Associate Professor, Faculty of Science
Dr. Mattia Silvi was born in Rieti (Italy) and obtained his BSc degree in Analytical Chemistry and MSc degree in Organic Chemistry at the University Sapienza (Rome, Italy) working in the laboratory of Prof. Marco Bella. He then carried out his doctoral studies at the Institute of Chemical Research of Catalonia, ICIQ (Tarragona, Spain) under the supervision of Prof. Paolo Melchiorre, working in the fields of organocatalysis and photochemistry (2011-2015). He spent part of his PhD at the University of Michigan (Ann Arbor, MI, United States) in the group of Prof. John P. Wolfe working in the field of palladium and silver catalysed organic reactions (2014). After his PhD he was awarded a Marie Skłodowska-Curie European Individual Fellowship and moved to the University of Bristol (United Kingdom) in the group of Prof. Varinder K. Aggarwal FRS, where he worked in the fields of boron chemistry, photochemistry and prostanoids synthesis (2016-2019). In 2019 he was awarded a Nottingham Research Fellowship to start his independent career at the GSK Carbon Neutral Laboratories, University of Nottingham (United Kingdom). Mattia is the recipient of a 2020 EPSRC New Investigator Award and was selected as outstanding reviewer for 2020 by the RSC for the journal Chemical Science. His research interests lie within the fields of sustainable organic chemistry, radical chemistry, photochemistry and asymmetric catalysis.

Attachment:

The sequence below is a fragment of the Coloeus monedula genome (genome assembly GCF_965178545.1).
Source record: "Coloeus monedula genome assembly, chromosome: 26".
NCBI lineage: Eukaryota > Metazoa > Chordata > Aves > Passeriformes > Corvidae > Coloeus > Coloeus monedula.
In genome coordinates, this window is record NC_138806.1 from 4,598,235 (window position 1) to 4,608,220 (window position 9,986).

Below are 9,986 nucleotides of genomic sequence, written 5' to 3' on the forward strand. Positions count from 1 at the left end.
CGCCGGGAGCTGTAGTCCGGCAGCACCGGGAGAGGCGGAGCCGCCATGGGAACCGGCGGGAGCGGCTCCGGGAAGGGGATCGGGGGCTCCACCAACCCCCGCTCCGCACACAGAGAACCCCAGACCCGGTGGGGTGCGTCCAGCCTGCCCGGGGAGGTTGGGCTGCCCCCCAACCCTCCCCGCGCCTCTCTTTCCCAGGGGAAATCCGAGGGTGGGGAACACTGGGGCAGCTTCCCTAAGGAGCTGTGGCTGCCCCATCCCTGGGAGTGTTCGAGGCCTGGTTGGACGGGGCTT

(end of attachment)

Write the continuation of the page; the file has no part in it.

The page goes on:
Solar light is a green and inexhaustible energy source. In our laboratory, we explore the use of visible light for the development of novel methodologies in organic chemistry. Projects ongoing… read more
Solar light is a green and inexhaustible energy source. In our laboratory, we explore the use of visible light for the development of novel methodologies in organic chemistry. Projects ongoing involve the generation of reactive radical species under remarkably mild conditions harnessing the potential of photoredox catalysis. The main target is to develop novel convenient reactivity platforms to transform cheap and available organic feedstocks into valuable molecules.
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